I created this site with the guys at ChromaAgency and Brothers and Sisters for Sky Sports’ The92 campaign in 2009. It featured an infinitely scrollable wall of photos and comments from users, all filterable and deep-linkable, as well as the obligatory video player, blog and Twitter integration – way ahead of its time for 2009.
I made heavy use of rendering tricks, such as blitting, object pooling and load/render queuing, to keep the thing performant – tricks I later found useful for games and Set Top Box software development. Unfortunately, I can’t show the original site off – the domain renewal had lapsed – nice one Sky 🙁 so here’s a little video about the project:
I recently stumbled upon an old bit of code which demonstrates a technique I created for an efficient scrolling data grid on the YouView TV platform. I call it ‘Blit Scrolling’. Below is a demo of the concept (click on the window and use the arrow keys to scroll around): Continue reading Optimal scrolling for 2D games or UIs→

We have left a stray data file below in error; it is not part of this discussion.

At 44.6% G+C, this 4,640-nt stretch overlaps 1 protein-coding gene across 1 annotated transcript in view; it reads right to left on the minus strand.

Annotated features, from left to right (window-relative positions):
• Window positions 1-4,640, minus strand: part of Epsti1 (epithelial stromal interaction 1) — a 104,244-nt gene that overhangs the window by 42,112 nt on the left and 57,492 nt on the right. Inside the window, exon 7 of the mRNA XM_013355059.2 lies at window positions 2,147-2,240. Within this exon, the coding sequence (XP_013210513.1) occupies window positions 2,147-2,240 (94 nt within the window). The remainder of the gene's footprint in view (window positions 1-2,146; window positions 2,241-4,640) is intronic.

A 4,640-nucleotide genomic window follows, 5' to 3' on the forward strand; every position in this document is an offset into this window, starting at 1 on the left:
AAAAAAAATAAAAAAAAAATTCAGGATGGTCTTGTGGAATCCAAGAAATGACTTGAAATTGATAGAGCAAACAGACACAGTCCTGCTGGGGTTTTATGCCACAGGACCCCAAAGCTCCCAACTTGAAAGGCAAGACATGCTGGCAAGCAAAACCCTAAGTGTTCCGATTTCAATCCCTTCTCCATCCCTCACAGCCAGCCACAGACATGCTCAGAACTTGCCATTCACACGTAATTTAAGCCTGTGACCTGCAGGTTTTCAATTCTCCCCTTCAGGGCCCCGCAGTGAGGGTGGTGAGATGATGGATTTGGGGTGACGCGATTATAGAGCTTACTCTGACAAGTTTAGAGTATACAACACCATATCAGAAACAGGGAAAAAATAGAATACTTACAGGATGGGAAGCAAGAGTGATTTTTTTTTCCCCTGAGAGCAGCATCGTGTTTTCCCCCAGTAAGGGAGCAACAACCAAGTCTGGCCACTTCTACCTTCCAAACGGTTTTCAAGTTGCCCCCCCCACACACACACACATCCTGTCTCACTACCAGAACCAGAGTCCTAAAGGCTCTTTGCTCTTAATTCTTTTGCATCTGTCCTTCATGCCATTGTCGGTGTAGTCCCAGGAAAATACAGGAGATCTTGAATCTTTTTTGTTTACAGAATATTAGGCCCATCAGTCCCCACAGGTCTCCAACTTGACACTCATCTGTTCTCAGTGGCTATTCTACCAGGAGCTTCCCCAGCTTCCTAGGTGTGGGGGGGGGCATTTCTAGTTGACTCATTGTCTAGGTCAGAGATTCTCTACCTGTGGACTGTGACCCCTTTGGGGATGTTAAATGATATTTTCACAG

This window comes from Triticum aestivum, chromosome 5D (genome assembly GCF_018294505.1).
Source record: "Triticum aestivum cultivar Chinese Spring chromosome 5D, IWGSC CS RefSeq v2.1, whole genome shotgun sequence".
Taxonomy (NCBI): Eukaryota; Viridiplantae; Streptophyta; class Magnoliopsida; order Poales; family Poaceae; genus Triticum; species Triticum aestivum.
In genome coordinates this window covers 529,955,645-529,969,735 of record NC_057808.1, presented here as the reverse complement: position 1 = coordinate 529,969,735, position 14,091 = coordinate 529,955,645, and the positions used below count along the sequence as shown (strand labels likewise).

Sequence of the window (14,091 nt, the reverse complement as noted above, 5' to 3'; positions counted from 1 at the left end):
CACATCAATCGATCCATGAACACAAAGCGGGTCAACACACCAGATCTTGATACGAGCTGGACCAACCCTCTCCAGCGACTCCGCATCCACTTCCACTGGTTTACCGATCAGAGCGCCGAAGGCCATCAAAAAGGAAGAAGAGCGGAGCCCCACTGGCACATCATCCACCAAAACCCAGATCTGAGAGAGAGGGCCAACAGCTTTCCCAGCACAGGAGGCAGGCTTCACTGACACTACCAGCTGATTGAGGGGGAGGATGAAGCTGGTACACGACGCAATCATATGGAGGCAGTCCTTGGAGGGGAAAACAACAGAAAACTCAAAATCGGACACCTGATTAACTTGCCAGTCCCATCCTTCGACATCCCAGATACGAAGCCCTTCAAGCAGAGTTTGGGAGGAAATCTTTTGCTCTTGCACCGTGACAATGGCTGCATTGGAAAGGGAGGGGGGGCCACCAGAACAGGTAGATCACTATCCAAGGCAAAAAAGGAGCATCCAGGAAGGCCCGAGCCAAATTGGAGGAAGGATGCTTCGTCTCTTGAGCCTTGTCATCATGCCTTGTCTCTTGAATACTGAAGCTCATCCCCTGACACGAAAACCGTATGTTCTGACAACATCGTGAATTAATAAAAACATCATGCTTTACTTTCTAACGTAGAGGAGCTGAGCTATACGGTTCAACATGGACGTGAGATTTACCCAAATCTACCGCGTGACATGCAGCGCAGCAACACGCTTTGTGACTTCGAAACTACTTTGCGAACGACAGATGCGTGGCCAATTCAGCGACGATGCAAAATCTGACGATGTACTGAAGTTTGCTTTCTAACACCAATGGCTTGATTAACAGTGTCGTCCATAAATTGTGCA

YouView is a Smart TV service in the UK, which runs on Set Top Boxes and certain Smart TVs. I worked on the core UI for years and thought I’d share some insights into best practices when building applications for such resource constrained devices.
A common oversight in Flash projects, when using a Bitmap with loaded content is that Flash will revert a Bitmap’s smoothing parameter to false when you replace its bitmapData. That is, when the data loads into the Bitmap, anti-aliasing will get turned off. This is simple enough to fix, but since you may not know if someone is going to replace the bitmapData of a Bitmap you have created – then it’s much better to code defensively for it.
This little SmoothBitmap class is for just such an occasion. Instantiate it like a regular Bitmap and, no matter what another developer does with it, smooth, anti aliased pixels when scaling/rotating will be ensured. Enjoy 🙂
I was recently creating an API that required extending TextField and happened across the getRawText() method. I assumed this returned the text from the field without formatting or something – so I looked up the AS3 docs for flash.text.TextField.
Nothing there – gee thanks Adobe. A quick search turned up this which, it turns out, isn’t quite accurate.
So, with a tad of testing, it appears that getRawText() returns the text, stripped of any HTML tags (if you had set htmlText). I now wonder if this is faster than using a RegEx to strip the tags and why Adobe didn’t document it?